when you provide a police report to the credit
    bureaus that indicates you are a victim of identity
    theft.
                            FACTA

• FACTA creates a new kind
  of alert, an active duty alert,
  that allows active duty military personnel to
  place a notation on their credit report as a
  way to alert potential creditors to possible
  fraud.
  • While on duty outside the country, military members are
    particularly vulnerable to identity theft. An active duty alert is
    maintained in the file for at least 12 months.
                    Fraud Alert
• If a fraud alert or active duty alert is placed on
  your credit report, any business that is asked to
  extend credit to you must contact you at a
  telephone number you provide or take other
  “reasonable steps” to see that the credit
  application was not made by an identity thief.
                        FACTA



• FACTA gives you the right to a free copy of your
  credit report when you place a fraud alert.
   • With the extended alert (seven years), you are
     entitled to two free copies of your report during
     the 12-month period after you place the alert.
• New FACTA provisions also allow you to “block”
  certain items on your credit report that resulted
  from identity theft.
            FACTA Limits on Medical Info
• FACTA restricts credit reporting agencies from
  reporting medical information that will be used for
  employment, credit transactions or insurance
  transactions unless the consumer consents to such
  disclosures.
• The consent must be (a) in writing, (b) specific and (c)
  descriptive of the use for which the agency is
  disclosing the information (except for an insurance
  transaction).
• Additionally, creditor reporting agencies are prohibited
  from disclosing the name, address and telephone
  number of the medical furnisher (e.g. the hospital)
  responsible for specific information in the report.
• Creditors are disallowed from using consumer medical
  information in deciding whether to grant, or to
  continue granting, credit to a consumer.
•   Regulations are still in proposed form. See 69 Fed. Reg. 23379-23407
    (April 28, 2004).
                   Free Credit Reports
• The law also allows consumers to obtain a
  free copy of their credit report annually from
  each of the “big three”:
• The only way to get your free reports is
  through a centralized source, a combined
  effort by the three national bureaus. Free
  reports are available through a dedicated
  web site, www.annualcreditreport.com.
• You may order by telephone at ( 877) 322-
  8228 or by mail.
•   69 Fed. Reg. 35467-35501 (June 24, 2004)
                     State Law
• State laws in seven states enable individuals to
  obtain free credit reports annually in addition to
  the reports you can obtain under the federal law.
  If you live in the following states, take advantage
  of your ability to get an additional set of free
  reports each year: CO, GA, ME, MA, MD, NJ, and
  VT.
• Further, you may be able to receive a free copy if
  you have recently been denied credit, are a victim
  of fraud, are unemployed, or receive welfare
  benefits.
• Certain states have aggressively pursued identity
  theft laws.
                  Other Reports
Call (800) 428-9623. Online: www.consumerdebit.com
• ChexSystems (bank account history) Understand
  why you were denied an account at a financial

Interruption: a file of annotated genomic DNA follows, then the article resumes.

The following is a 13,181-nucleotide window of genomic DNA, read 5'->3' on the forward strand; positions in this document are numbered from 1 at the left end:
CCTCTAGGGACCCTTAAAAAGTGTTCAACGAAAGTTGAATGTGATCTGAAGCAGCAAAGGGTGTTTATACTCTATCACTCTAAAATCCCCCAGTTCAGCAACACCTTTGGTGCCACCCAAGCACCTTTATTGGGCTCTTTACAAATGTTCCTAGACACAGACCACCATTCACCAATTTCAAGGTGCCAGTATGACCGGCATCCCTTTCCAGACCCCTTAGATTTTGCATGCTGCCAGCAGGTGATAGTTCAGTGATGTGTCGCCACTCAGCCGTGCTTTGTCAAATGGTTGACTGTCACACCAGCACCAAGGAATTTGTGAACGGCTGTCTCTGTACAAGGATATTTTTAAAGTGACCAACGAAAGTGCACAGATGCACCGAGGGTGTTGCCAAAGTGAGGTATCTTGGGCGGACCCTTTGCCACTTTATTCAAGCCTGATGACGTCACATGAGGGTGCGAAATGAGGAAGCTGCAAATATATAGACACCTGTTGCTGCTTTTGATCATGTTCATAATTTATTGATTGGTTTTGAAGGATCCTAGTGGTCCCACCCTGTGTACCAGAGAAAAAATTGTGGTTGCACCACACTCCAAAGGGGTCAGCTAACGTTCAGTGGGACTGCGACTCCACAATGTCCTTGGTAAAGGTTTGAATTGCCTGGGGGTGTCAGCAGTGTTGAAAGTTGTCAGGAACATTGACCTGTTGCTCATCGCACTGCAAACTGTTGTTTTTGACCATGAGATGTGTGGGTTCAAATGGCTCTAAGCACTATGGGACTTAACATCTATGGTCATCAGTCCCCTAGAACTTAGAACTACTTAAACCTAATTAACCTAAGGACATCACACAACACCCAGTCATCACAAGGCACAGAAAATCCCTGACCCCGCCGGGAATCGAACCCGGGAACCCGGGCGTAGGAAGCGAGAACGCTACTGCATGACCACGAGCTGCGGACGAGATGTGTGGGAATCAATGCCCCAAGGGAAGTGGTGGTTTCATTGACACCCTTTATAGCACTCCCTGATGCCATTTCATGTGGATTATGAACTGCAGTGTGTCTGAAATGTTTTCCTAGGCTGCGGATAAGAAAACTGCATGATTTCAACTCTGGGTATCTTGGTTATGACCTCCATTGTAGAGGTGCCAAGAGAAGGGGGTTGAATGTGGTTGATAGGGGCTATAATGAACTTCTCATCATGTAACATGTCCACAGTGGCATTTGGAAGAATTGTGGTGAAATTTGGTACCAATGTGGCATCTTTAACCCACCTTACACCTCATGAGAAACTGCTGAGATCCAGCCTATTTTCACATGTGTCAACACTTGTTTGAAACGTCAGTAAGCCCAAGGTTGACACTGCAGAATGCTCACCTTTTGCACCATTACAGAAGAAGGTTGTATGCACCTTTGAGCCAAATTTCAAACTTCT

Institution where Chex Systems, Inc was used in the
  decision process.
• SCAN Report (Shared Check Authorization Network),
  is a database of information that SCANSM Members
  use to help make check acceptance decisions or
  account opening decisions.
• Understand why you were denied check writing
  privileges or had difficulty opening an account where
  SCAN was used in the decision process.
                 Other Reports
• Contact Choicetrust.com for the following:
• The C.L.U.E.® Personal Property Report
  • provides a five year history of losses associated
    with an individual and his/her personal property.
• Employment History Report
  • contains information related to your employment
    history as well as other information regarding your
    background.
• Tenant History Report
  • contains information related to your tenant history
    as well as other information regarding your
    background
         Medical Information Bureau
• Find out if information about your medical history is
  stored in the insurance industry data base, the
  Medical Information Bureau (MIB).
• You may receive a free copy of your MIB report one a
  year: Phone: (866) 692-6901 (TTY (866) 346-3642 for
  hearing impaired)
• www.mib.com/html/request_your_record.html
• The report is also free if you have received a letter
  from an insurance company stating they used MIB
  information to make a negative decision about you.
   • If you have not applied for individually underwritten life,
     health, or disability insurance during the preceding seven
     year period, MIB will not have a record on you.
   • You will be asked to certify under penalty of perjury that the
     information you provided about yourself to request MIB
     disclosure is accurate, complete and you represent that you
     are the person that is requesting disclosure.
The Opting Out Option
         Opt Out of Credit Offers
• To get your name off mailing lists for pre-
  approved offers of credit, notify the credit
  bureaus at the following number: (888)
  5OPTOUT or (888) 567-8688.
• You can also opt out online at
  https://www.optoutprescreen.com
• EquiFax, Experian, TransUnion and Innovis.
  created Optoutprescreen.com so that
  consumers could send in requests for
  removal (opt out) from pre-approved credit
  card and insurance offers. You are also given
  the choice of opting out for five years or you
  can opt out of firm offers permanantly.
                Do Not Sell Lists